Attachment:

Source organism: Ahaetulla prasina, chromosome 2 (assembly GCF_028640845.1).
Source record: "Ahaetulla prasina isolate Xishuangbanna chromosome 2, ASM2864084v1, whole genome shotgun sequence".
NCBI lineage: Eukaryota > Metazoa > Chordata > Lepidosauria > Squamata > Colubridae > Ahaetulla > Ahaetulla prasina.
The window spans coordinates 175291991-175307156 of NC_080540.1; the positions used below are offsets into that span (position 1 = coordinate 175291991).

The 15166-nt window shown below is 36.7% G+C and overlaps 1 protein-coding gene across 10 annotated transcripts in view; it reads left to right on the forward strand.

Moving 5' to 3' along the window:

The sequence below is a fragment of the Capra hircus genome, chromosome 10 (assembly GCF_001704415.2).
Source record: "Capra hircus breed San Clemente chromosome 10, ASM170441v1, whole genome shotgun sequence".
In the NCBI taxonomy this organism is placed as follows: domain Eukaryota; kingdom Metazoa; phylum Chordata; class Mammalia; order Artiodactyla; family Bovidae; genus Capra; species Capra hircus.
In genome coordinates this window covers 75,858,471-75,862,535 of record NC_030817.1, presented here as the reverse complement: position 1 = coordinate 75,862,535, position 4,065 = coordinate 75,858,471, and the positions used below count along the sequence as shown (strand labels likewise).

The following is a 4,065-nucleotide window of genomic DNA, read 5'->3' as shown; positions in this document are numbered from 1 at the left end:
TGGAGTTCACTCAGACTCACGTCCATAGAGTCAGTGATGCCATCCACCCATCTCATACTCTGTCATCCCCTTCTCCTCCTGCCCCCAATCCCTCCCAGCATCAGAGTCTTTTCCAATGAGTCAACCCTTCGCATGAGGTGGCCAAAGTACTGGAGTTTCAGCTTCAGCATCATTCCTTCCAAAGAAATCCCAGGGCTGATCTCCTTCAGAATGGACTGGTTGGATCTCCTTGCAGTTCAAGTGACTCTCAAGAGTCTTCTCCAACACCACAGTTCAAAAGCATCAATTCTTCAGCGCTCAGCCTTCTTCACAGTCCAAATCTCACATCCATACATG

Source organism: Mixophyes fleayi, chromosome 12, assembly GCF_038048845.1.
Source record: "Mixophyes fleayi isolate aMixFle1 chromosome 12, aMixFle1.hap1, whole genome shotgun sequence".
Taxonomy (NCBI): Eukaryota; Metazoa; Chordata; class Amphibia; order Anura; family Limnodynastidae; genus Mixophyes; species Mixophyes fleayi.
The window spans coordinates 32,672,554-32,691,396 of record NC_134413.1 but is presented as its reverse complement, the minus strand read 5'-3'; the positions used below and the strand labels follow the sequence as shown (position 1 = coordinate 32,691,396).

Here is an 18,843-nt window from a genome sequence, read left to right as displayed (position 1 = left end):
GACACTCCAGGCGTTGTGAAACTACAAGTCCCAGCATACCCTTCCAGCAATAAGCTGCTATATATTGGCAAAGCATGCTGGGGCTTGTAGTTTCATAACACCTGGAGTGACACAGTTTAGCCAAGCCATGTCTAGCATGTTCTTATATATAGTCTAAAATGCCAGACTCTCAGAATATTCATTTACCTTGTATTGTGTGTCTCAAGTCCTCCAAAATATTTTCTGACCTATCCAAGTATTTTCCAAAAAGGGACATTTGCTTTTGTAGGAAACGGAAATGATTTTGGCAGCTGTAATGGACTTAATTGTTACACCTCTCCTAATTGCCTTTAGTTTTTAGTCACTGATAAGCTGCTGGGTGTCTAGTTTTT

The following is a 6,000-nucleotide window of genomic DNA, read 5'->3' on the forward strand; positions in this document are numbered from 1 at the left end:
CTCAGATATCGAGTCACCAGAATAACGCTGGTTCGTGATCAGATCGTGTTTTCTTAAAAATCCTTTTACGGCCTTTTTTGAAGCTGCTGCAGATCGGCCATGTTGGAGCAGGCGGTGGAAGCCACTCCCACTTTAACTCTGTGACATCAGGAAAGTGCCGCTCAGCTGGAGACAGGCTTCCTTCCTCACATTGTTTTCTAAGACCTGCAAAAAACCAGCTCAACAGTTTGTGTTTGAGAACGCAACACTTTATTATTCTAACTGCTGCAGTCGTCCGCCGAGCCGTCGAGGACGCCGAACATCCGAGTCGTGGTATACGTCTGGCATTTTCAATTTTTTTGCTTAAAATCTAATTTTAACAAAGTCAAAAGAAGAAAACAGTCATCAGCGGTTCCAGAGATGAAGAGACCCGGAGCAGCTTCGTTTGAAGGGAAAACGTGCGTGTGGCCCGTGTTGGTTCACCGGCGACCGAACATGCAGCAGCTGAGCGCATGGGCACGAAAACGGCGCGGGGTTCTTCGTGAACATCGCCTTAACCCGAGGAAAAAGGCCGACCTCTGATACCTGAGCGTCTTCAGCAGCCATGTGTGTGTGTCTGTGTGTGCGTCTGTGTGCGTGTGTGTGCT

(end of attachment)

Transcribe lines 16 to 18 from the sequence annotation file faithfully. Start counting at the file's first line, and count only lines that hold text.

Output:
The window spans coordinates 32,672,554-32,691,396 of record NC_134413.1 but is presented as its reverse complement, the minus strand read 5'-3'; the positions used below and the strand labels follow the sequence as shown (position 1 = coordinate 32,691,396).

Here is an 18,843-nt window from a genome sequence, read left to right as displayed (position 1 = left end):
GACACTCCAGGCGTTGTGAAACTACAAGTCCCAGCATACCCTTCCAGCAATAAGCTGCTATATATTGGCAAAGCATGCTGGGGCTTGTAGTTTCATAACACCTGGAGTGACACAGTTTAGCCAAGCCATGTCTAGCATGTTCTTATATATAGTCTAAAATGCCAGACTCTCAGAATATTCATTTACCTTGTATTGTGTGTCTCAAGTCCTCCAAAATATTTTCTGACCTATCCAAGTATTTTCCAAAAAGGGACATTTGCTTTTGTAGGAAACGGAAATGATTTTGGCAGCTGTAATGGACTTAATTGTTACACCTCTCCTAATTGCCTTTAGTTTTTAGTCACTGATAAGCTGCTGGGTGTCTAGTTTTT